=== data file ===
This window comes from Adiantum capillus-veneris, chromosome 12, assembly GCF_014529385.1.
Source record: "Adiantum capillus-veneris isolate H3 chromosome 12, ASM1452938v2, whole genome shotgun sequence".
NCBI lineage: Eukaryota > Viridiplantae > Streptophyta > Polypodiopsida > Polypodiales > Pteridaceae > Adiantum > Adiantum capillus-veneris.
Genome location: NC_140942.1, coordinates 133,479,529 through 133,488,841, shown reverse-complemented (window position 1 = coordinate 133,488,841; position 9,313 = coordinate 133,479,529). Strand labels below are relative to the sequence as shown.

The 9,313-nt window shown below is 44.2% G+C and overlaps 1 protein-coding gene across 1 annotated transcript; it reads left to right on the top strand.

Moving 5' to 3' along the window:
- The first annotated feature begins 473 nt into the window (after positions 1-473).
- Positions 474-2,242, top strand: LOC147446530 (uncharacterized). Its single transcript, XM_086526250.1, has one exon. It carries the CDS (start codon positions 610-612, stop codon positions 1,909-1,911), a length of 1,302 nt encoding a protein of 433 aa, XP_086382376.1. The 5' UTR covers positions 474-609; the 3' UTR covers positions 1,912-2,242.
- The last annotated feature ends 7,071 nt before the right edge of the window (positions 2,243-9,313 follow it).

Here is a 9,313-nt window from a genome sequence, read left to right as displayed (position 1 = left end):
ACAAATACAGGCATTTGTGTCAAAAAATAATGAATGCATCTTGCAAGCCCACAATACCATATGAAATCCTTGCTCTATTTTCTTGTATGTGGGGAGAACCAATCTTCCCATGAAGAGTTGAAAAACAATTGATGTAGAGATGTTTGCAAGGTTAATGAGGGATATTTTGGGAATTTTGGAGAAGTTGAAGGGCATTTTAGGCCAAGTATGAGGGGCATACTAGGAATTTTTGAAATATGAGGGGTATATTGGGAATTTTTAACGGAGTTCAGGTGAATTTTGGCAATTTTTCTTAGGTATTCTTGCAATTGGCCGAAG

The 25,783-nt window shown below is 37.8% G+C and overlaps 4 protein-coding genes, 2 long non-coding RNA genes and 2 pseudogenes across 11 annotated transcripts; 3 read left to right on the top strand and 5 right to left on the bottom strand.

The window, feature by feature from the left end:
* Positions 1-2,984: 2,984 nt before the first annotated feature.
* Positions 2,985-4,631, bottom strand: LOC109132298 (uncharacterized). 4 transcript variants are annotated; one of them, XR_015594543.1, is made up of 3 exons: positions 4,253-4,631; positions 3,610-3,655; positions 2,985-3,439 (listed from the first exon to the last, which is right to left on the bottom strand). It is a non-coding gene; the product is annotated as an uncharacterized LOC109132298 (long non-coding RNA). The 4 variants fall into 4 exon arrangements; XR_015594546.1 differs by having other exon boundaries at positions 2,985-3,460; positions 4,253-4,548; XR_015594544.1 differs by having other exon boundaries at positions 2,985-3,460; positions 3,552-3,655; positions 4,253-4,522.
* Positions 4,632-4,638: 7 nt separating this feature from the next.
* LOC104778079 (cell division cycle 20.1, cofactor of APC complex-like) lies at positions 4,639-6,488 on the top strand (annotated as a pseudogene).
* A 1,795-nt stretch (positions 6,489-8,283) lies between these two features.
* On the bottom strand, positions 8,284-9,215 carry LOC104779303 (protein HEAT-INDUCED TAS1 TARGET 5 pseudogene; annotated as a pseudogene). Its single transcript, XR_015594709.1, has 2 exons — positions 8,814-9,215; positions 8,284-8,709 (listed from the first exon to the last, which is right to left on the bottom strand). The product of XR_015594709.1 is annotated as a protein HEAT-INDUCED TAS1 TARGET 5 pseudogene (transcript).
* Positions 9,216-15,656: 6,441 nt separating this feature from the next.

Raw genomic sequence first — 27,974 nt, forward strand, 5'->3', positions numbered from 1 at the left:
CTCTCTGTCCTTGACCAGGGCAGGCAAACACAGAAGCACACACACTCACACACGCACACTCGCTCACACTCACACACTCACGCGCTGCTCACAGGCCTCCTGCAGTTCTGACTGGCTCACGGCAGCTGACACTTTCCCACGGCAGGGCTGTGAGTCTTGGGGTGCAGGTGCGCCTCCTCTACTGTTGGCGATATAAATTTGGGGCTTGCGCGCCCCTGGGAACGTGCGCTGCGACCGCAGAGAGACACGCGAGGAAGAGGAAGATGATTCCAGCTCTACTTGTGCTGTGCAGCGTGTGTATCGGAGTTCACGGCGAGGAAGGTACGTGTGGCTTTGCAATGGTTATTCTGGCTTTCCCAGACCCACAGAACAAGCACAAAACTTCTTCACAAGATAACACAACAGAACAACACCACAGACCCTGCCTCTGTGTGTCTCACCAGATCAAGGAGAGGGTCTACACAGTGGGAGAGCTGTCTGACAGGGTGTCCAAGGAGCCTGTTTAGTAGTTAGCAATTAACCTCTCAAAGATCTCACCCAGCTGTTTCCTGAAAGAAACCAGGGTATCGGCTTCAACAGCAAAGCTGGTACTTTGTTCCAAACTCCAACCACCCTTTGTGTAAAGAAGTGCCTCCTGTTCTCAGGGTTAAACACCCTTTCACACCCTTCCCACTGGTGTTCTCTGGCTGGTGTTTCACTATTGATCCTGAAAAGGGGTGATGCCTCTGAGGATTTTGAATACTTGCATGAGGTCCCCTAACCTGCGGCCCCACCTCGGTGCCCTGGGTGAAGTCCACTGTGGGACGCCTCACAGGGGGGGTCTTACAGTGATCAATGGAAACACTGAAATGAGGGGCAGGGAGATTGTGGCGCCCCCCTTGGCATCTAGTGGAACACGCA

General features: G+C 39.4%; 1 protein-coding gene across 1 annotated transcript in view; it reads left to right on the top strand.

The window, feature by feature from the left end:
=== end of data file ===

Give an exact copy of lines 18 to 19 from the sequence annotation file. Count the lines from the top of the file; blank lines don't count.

* A 1,795-nt stretch (positions 6,489-8,283) lies between these two features.
* On the bottom strand, positions 8,284-9,215 carry LOC104779303 (protein HEAT-INDUCED TAS1 TARGET 5 pseudogene; annotated as a pseudogene). Its single transcript, XR_015594709.1, has 2 exons — positions 8,814-9,215; positions 8,284-8,709 (listed from the first exon to the last, which is right to left on the bottom strand). The product of XR_015594709.1 is annotated as a protein HEAT-INDUCED TAS1 TARGET 5 pseudogene (transcript).